Graham Stevenson reports on the recent concert.
Birmingham's Clarion Singers, 77 years young this year, recently celebrated with an Autumn Concert with a full programme of songs at All Saints Centre, in Kings Heath, Birmingham.
The 25-strong amateur choir – women dressed in red, men in black – led with Cavalry of the Steppes, a well known song by Lev Knipper, often associated with Cossacks.
With typical aplomb, Clarion has changed the arguably slightly pompous standard final verse into an altogether more subtle refrain, sung with gusto and speed, almost boomingly reverberating around the hall.
Strong in our courage and determination
Never shall invaders take our freedom.
Jane Scott, choir leader, applies seemingly effortless command of the many and varied singers, unquestionably having changed lives by allowing the joy of music into open hearts. Wonderfully, the soundness and sureness of her judgement is clear in the flawless sound that emerges from the ultimate display of collectivity. No special test of skill or prior experience is demanded of new members, no audition. In the spirit of Music for all, Clarion welcomes all into its left-of-centre heartstrings.
An impressive rendering of the Funeral March, immortalising victims of Tsarist repression in 1905, which prompted initial revolutionary stirrings that came back in a dozen years, whilst honouring those who fell as victims as the song intends, sees Clarion view the work as not just for funerals but for life itself. They start in despair, "banners lowered" but end with stirring hope, the message being that death shall not defeat. Our dead live on: our music will always reflect that.
Scarecrow by John Tams is an anti-war song. A solo goes: "I see the line advancing with a steady timeless grace." But it is the repeated refrain that conveys powerful message in its poetry:
Blame it on the generals
Blame it on their guns
Blame it on the poppies and the pain
Blame it on the scarecrow in the rain.
Reconciliation by Irishman, Ron Kavana, to Clarion's own arrangement, tells us that there's a "time to fight and a there's a time for healing". After “the struggle the sweetness comes”, a song about comradeship, with a clear eye on "Fair weather friends".
The Song of John Ball, by Sydney Carter, celebrates the 1381 Peasants' Revolt. It is amazing to think it was written only 40 years ago, as Carter succeeded in making it sound like a mediaeval ballad. It is a clear, lyrical vision of an egalitarian, caring communism, and particularly appropriate as we celebrate the centenary of the Russian Revolution:
Who'll be the Lady,
Who'll be the Lord,
When we are ruled by the love of one another?
Sydney Carter's piece gave the baritones more work to do and the audience clearly loved the message:
Sing, John Ball, and tell it to them all
Long live the day that is dawning!
For I'll crow like a cock,
I'll carol like a lark,
For the light that is coming in the morning.
Special guests Bournville Brass performed several pieces before the interlude. A long way from former mining villages, Britain's second biggest city has far fewer big brass bands of 28 players that it once did when giant fortresses of labour, hundreds of factories, dominated the skylines.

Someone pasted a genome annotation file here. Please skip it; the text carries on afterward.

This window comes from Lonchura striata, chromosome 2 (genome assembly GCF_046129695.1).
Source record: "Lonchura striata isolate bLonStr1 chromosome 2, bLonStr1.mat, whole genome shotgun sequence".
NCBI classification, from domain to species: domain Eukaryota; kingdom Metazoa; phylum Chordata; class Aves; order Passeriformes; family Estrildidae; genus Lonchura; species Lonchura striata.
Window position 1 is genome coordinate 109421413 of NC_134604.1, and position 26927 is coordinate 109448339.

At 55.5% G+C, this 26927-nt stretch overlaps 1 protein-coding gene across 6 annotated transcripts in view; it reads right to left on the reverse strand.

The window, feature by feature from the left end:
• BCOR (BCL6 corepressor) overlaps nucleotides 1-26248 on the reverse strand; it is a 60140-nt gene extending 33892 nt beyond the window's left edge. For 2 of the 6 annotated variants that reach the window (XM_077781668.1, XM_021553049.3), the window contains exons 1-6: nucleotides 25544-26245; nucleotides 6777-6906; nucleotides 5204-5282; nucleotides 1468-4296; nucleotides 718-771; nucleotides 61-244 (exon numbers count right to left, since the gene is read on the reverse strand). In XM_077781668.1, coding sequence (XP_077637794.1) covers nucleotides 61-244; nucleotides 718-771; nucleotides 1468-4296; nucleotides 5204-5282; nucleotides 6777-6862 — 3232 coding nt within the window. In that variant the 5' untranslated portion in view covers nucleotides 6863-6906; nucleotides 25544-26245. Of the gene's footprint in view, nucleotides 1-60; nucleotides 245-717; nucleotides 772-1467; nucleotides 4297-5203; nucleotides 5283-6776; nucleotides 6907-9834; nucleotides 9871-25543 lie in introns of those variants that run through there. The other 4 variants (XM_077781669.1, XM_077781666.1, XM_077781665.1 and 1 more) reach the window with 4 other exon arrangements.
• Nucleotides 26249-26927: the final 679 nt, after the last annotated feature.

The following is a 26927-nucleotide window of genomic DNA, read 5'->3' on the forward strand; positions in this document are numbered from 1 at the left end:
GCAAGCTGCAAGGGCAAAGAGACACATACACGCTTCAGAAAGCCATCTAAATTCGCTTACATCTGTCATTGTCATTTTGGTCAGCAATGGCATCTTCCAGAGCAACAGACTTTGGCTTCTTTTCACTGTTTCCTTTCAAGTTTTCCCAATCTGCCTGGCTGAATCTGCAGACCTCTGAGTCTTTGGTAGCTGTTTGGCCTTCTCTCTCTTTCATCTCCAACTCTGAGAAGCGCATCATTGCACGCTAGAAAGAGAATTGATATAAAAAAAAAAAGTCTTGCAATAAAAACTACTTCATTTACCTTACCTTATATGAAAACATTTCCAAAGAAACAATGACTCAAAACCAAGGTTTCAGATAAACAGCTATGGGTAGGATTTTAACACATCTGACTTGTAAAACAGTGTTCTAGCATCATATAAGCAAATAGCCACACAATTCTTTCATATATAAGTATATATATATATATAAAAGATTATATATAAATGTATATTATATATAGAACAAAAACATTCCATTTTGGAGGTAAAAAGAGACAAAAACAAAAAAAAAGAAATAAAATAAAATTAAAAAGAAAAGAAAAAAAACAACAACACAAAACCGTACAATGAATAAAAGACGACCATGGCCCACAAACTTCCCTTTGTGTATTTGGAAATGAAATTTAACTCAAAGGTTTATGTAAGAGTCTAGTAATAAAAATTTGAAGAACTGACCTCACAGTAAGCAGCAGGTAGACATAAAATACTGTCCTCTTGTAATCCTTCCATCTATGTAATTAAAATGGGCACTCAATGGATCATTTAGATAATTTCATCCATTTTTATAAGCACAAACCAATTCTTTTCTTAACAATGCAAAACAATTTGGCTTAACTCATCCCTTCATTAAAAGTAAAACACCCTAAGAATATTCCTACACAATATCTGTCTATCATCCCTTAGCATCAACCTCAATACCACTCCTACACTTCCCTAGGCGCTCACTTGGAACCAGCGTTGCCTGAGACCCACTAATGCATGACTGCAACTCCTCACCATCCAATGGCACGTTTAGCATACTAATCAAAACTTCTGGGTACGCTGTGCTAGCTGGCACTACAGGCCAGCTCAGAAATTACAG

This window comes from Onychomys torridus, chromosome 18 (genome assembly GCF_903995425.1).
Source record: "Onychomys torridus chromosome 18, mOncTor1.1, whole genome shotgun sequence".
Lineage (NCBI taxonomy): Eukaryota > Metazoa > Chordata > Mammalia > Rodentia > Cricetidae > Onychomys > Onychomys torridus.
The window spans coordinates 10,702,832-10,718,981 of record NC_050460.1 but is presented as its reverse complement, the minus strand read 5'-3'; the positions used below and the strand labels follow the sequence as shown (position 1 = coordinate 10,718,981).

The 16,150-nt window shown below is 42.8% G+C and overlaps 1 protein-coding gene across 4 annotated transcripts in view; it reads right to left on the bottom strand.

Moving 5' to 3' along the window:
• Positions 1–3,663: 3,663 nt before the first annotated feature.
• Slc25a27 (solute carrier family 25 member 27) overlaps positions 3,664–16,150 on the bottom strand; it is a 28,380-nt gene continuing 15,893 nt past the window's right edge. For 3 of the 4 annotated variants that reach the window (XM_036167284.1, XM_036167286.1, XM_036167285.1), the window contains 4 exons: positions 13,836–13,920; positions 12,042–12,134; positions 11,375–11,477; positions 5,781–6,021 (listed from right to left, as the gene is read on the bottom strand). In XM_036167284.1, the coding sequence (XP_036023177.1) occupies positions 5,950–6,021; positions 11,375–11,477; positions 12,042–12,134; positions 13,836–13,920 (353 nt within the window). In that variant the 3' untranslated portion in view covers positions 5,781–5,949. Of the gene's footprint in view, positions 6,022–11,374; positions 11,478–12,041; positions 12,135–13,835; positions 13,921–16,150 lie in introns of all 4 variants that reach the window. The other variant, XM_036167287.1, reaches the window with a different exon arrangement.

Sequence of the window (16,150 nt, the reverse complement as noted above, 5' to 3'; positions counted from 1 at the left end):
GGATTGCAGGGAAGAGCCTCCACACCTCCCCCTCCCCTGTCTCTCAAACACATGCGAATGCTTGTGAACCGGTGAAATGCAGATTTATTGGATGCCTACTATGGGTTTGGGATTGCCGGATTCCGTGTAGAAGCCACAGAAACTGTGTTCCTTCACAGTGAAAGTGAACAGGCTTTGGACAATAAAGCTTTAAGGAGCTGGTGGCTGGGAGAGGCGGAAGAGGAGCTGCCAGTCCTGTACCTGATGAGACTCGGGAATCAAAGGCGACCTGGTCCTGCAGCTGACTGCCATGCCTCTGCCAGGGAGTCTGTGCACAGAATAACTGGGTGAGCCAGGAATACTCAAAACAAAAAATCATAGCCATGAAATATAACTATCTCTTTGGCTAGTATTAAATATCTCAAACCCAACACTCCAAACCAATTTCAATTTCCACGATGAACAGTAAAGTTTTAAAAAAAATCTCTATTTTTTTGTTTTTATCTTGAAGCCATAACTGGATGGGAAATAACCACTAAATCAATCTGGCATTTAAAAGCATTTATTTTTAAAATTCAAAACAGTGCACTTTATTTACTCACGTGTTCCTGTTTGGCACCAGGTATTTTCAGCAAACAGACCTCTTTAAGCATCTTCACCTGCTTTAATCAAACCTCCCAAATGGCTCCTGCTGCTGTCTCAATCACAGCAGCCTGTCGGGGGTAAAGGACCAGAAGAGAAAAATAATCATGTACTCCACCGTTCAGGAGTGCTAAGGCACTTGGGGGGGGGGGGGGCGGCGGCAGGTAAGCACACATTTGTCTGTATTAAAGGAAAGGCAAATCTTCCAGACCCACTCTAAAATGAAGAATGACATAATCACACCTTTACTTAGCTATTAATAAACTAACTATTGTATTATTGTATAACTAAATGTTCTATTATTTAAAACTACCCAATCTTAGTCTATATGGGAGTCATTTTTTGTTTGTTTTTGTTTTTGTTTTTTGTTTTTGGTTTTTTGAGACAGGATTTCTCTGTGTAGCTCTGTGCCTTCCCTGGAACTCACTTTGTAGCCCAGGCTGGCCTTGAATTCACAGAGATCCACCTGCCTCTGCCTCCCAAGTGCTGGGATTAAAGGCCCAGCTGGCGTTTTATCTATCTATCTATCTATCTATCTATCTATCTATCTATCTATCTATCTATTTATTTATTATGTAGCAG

Five pieces, a tuba, a horn, a cornet or two, and a trombone, effortlessly melded into the distinctive bright, mellow sound one would expect in a larger ensemble – especially when rendering Singin' in the Rain, when a definite jaunty note sauntered into the room. Feet tapping in tune, the audience instinctively began swaying:
Surely, that was Gene Kelly I saw getting out his umbrella?
Song of Peace or Finlandia, by Sibelius, in an arrangement for women's voices speaks for itself, but the delivery makes more of the music and words combined.
Quite Early Morning by Pete Seeger is of its time. A time that has reasserted itself, hopefully the second time as farce, if international thermonuclear war could ever be so treated:
Some say that humankind won't long endure
But what makes them so doggone sure?
I know that you who hear my singing
Could make those freedom bells go ringing.
In 1951, Geoffrey Parsons of Unity Theatre wrote Civilisation, rediscovered in Clarion's archives. Musical Director, Jane Scott, has produced a remarkable four part arrangement.
Tell shopping centres that Ode to Joy is not just for Xmas! And tell the EU that Beethoven integrated Schiller's poem into his 9th Symphony for the brotherhood of humanity, not the Single Market.
The choir, rather sweetly, slipped in an additional song just before their traditional finale. Long standing Clarion members, Jan and Chris, are about to depart for Northern climes, and they were treated to a specially written farewell song (by Annie Banham) to the tune of England Arise! The classic socialist hymn. Not a dry eye in the house:
Shall we shed a tear?
Sheffield's fairly near
An hour and a quarter if you get the train.
Jan and Chris, like Clarion, have
sung it all,
on fire trucks and pavements,
Cradley Heath and Kendal.
Then came, of course, The Internationale, song of the most militant sections of the working class the whole world over.